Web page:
We remember martyrs, champions of justice, evangelists, teachers, and workers of mercy. Women and men from our faith community set examples for us. They are the virtuosos from whom we learn the art of the Christian moral life.
More fundamentally, we have the teachings of Jesus which these saints embody. Among his moral teachings the Sermon on the Mount is especially clear. Christ instruct us to be humble, to seek justice, to make peace.
He shows us that hatred and contempt are murderously destructive. Following Jesus means to forgive without limit and to love even our enemies.
More fundamentally still, Jesus offers himself as an example. He gives his flesh for the life of the world. He gives himself for the world’s healing and reconciliation and restoration. Jesus shows us the perfect love that we are meant to embody.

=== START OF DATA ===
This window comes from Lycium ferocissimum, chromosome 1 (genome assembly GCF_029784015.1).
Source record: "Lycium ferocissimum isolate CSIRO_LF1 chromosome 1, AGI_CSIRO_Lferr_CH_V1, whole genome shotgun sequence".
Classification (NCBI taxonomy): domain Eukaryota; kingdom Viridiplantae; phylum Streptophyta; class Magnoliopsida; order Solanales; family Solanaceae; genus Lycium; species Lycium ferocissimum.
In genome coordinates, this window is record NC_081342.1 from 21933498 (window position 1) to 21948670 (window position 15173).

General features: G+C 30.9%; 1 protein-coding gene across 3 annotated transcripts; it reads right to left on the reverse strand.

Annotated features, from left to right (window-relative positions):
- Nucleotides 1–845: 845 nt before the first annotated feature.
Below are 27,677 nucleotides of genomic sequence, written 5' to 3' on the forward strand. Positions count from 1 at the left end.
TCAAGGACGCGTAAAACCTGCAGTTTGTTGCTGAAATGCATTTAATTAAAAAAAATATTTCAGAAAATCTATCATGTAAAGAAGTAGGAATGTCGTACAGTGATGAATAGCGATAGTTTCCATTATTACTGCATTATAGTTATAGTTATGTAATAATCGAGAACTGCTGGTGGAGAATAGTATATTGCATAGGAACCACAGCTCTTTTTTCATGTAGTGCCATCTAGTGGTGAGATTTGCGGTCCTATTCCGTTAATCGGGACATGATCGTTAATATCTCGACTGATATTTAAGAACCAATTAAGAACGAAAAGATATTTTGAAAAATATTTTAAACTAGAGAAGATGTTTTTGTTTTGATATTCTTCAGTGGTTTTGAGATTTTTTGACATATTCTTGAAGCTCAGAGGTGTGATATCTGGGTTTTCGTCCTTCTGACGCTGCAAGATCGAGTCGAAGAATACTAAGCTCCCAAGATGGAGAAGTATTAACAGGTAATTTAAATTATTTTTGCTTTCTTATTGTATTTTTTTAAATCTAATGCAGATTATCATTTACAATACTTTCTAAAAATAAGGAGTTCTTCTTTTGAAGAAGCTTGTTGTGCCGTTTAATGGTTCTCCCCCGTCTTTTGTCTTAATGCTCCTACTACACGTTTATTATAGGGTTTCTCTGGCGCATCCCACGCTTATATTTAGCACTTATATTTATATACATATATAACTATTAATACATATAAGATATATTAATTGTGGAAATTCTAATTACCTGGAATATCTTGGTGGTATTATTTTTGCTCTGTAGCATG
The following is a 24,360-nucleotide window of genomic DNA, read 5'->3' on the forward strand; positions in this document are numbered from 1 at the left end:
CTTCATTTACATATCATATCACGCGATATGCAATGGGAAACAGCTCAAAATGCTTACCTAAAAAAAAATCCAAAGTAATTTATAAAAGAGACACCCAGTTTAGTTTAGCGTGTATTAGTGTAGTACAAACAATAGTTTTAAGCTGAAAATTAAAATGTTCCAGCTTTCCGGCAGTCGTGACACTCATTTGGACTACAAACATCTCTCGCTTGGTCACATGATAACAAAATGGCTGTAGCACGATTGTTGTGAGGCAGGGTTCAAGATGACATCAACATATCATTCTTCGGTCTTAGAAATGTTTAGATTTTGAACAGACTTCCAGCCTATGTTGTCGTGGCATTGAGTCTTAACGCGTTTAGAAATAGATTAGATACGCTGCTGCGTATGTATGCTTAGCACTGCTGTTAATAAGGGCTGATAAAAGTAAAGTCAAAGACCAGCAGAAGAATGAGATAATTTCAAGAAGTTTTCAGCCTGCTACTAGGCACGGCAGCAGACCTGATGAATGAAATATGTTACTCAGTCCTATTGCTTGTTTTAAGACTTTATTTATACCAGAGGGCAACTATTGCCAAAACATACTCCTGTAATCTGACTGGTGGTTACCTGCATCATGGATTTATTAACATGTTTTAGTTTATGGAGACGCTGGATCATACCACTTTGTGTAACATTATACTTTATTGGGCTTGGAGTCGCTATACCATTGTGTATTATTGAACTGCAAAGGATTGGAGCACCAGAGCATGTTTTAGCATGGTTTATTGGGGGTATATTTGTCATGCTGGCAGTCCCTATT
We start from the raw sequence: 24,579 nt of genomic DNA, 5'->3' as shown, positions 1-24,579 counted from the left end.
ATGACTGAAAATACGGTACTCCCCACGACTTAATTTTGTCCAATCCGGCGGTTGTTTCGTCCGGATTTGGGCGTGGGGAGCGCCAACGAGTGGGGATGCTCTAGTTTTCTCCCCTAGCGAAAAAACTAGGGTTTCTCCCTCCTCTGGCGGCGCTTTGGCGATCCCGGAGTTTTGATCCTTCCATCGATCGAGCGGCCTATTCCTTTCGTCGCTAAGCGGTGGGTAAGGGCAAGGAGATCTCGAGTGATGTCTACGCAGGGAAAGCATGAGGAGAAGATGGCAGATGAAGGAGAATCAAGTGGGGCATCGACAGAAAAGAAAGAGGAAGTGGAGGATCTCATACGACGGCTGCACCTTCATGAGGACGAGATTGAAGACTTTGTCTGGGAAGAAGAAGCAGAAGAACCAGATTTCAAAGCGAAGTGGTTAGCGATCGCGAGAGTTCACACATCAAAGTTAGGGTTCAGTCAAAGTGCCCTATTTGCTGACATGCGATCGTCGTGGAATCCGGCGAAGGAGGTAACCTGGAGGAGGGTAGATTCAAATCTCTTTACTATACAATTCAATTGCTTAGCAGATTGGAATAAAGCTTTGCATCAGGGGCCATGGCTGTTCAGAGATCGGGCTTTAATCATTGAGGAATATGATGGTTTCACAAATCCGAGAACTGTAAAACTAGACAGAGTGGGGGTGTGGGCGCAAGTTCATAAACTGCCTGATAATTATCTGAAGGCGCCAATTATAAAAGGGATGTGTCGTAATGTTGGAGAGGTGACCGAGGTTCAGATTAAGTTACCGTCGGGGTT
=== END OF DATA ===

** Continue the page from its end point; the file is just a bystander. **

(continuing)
Now here is the crucial element of the Christian moral way. Jesus has given us an example that we can never adequately emulate. We are given a vision of perfection of a love that we yearn to inhabit and yet we cannot achieve on our own.
At the foundation of the Christian moral life is then a surrender that leads to transformation. We are a Eucharistic people. In the Eucharist we give our shattered, tentative, resistant, balky, fearful, wounded selves to Christ. He then gives us back to ourselves as his very own Body.
Christian virtue is entering the world as the Body of Christ. Jesus receives us. Jesus transforms us. Jesus sends us.
Our virtue is not our achievement. It is Christ’s achievement in us. Our virtue is not yet perfect. Jesus is still teaching us to play the divine music of love like we mean it.